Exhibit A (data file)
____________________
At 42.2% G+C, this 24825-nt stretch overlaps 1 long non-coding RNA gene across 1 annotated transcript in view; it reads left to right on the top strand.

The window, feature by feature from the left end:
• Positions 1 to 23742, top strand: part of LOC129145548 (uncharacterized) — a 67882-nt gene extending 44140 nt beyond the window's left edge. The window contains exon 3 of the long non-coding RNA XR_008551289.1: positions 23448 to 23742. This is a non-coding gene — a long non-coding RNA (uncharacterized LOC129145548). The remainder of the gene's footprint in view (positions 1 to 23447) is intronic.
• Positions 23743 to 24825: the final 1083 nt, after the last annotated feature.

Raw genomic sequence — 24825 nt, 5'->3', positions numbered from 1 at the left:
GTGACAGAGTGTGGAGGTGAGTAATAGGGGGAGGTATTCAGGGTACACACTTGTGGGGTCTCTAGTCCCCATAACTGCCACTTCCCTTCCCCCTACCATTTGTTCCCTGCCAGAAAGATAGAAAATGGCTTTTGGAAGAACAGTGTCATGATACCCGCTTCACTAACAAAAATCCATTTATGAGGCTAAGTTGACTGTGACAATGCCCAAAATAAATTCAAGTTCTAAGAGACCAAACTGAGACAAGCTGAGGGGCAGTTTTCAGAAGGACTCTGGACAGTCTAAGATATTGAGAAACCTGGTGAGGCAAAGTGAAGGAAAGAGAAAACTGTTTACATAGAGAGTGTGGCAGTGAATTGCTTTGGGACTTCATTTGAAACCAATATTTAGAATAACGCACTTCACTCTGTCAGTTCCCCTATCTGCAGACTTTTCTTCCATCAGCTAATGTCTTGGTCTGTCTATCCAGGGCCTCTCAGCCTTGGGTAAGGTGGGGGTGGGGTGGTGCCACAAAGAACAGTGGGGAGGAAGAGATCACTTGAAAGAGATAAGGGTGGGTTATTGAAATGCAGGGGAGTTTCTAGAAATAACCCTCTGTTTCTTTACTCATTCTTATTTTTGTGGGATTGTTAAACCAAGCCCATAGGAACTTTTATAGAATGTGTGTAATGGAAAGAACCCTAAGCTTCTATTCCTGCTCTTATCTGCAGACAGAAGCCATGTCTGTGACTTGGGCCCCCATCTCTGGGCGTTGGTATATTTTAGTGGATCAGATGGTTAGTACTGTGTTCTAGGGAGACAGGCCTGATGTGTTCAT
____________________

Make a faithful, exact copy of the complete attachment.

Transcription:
At 42.2% G+C, this 24825-nt stretch overlaps 1 long non-coding RNA gene across 1 annotated transcript in view; it reads left to right on the top strand.

The window, feature by feature from the left end:
• Positions 1 to 23742, top strand: part of LOC129145548 (uncharacterized) — a 67882-nt gene extending 44140 nt beyond the window's left edge. The window contains exon 3 of the long non-coding RNA XR_008551289.1: positions 23448 to 23742. This is a non-coding gene — a long non-coding RNA (uncharacterized LOC129145548). The remainder of the gene's footprint in view (positions 1 to 23447) is intronic.
• Positions 23743 to 24825: the final 1083 nt, after the last annotated feature.

Raw genomic sequence — 24825 nt, 5'->3', positions numbered from 1 at the left:
GTGACAGAGTGTGGAGGTGAGTAATAGGGGGAGGTATTCAGGGTACACACTTGTGGGGTCTCTAGTCCCCATAACTGCCACTTCCCTTCCCCCTACCATTTGTTCCCTGCCAGAAAGATAGAAAATGGCTTTTGGAAGAACAGTGTCATGATACCCGCTTCACTAACAAAAATCCATTTATGAGGCTAAGTTGACTGTGACAATGCCCAAAATAAATTCAAGTTCTAAGAGACCAAACTGAGACAAGCTGAGGGGCAGTTTTCAGAAGGACTCTGGACAGTCTAAGATATTGAGAAACCTGGTGAGGCAAAGTGAAGGAAAGAGAAAACTGTTTACATAGAGAGTGTGGCAGTGAATTGCTTTGGGACTTCATTTGAAACCAATATTTAGAATAACGCACTTCACTCTGTCAGTTCCCCTATCTGCAGACTTTTCTTCCATCAGCTAATGTCTTGGTCTGTCTATCCAGGGCCTCTCAGCCTTGGGTAAGGTGGGGGTGGGGTGGTGCCACAAAGAACAGTGGGGAGGAAGAGATCACTTGAAAGAGATAAGGGTGGGTTATTGAAATGCAGGGGAGTTTCTAGAAATAACCCTCTGTTTCTTTACTCATTCTTATTTTTGTGGGATTGTTAAACCAAGCCCATAGGAACTTTTATAGAATGTGTGTAATGGAAAGAACCCTAAGCTTCTATTCCTGCTCTTATCTGCAGACAGAAGCCATGTCTGTGACTTGGGCCCCCATCTCTGGGCGTTGGTATATTTTAGTGGATCAGATGGTTAGTACTGTGTTCTAGGGAGACAGGCCTGATGTGTTCAT